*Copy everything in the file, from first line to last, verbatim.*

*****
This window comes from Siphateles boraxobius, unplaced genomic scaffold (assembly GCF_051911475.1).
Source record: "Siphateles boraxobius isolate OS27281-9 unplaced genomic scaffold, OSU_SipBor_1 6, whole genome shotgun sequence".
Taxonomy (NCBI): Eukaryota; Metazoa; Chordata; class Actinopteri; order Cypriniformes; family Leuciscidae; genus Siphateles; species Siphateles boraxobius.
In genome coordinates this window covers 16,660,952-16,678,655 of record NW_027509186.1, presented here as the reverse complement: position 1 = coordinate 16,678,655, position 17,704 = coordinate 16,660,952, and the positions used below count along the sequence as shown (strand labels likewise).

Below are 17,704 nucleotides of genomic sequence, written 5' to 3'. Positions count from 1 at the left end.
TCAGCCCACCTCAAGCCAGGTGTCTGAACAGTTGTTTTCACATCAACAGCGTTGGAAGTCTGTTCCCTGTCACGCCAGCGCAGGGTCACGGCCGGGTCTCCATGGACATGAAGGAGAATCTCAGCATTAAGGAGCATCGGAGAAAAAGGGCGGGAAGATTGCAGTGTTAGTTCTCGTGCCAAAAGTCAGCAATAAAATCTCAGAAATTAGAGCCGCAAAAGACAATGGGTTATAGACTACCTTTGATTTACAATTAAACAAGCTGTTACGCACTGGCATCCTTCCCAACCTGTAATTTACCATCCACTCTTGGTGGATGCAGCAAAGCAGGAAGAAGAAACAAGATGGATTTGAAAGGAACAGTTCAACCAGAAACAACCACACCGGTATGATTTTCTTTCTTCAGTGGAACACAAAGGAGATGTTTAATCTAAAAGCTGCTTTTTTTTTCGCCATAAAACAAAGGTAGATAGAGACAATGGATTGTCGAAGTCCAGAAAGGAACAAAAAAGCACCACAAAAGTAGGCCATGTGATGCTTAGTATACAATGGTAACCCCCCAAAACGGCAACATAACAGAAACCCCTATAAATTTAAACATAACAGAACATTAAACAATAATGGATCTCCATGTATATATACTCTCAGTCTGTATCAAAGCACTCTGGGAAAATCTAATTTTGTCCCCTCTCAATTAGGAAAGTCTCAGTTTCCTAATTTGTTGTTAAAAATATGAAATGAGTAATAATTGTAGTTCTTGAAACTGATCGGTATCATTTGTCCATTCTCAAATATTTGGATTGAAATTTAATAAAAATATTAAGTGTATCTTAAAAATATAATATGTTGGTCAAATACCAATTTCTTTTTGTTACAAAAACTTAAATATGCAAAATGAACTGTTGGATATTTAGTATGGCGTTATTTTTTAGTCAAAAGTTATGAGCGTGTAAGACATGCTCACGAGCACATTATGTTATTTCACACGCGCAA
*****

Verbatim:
This window comes from Siphateles boraxobius, unplaced genomic scaffold (assembly GCF_051911475.1).
Source record: "Siphateles boraxobius isolate OS27281-9 unplaced genomic scaffold, OSU_SipBor_1 6, whole genome shotgun sequence".
Taxonomy (NCBI): Eukaryota; Metazoa; Chordata; class Actinopteri; order Cypriniformes; family Leuciscidae; genus Siphateles; species Siphateles boraxobius.
In genome coordinates this window covers 16,660,952-16,678,655 of record NW_027509186.1, presented here as the reverse complement: position 1 = coordinate 16,678,655, position 17,704 = coordinate 16,660,952, and the positions used below count along the sequence as shown (strand labels likewise).

Below are 17,704 nucleotides of genomic sequence, written 5' to 3'. Positions count from 1 at the left end.
TCAGCCCACCTCAAGCCAGGTGTCTGAACAGTTGTTTTCACATCAACAGCGTTGGAAGTCTGTTCCCTGTCACGCCAGCGCAGGGTCACGGCCGGGTCTCCATGGACATGAAGGAGAATCTCAGCATTAAGGAGCATCGGAGAAAAAGGGCGGGAAGATTGCAGTGTTAGTTCTCGTGCCAAAAGTCAGCAATAAAATCTCAGAAATTAGAGCCGCAAAAGACAATGGGTTATAGACTACCTTTGATTTACAATTAAACAAGCTGTTACGCACTGGCATCCTTCCCAACCTGTAATTTACCATCCACTCTTGGTGGATGCAGCAAAGCAGGAAGAAGAAACAAGATGGATTTGAAAGGAACAGTTCAACCAGAAACAACCACACCGGTATGATTTTCTTTCTTCAGTGGAACACAAAGGAGATGTTTAATCTAAAAGCTGCTTTTTTTTTCGCCATAAAACAAAGGTAGATAGAGACAATGGATTGTCGAAGTCCAGAAAGGAACAAAAAAGCACCACAAAAGTAGGCCATGTGATGCTTAGTATACAATGGTAACCCCCCAAAACGGCAACATAACAGAAACCCCTATAAATTTAAACATAACAGAACATTAAACAATAATGGATCTCCATGTATATATACTCTCAGTCTGTATCAAAGCACTCTGGGAAAATCTAATTTTGTCCCCTCTCAATTAGGAAAGTCTCAGTTTCCTAATTTGTTGTTAAAAATATGAAATGAGTAATAATTGTAGTTCTTGAAACTGATCGGTATCATTTGTCCATTCTCAAATATTTGGATTGAAATTTAATAAAAATATTAAGTGTATCTTAAAAATATAATATGTTGGTCAAATACCAATTTCTTTTTGTTACAAAAACTTAAATATGCAAAATGAACTGTTGGATATTTAGTATGGCGTTATTTTTTAGTCAAAAGTTATGAGCGTGTAAGACATGCTCACGAGCACATTATGTTATTTCACACGCGCAA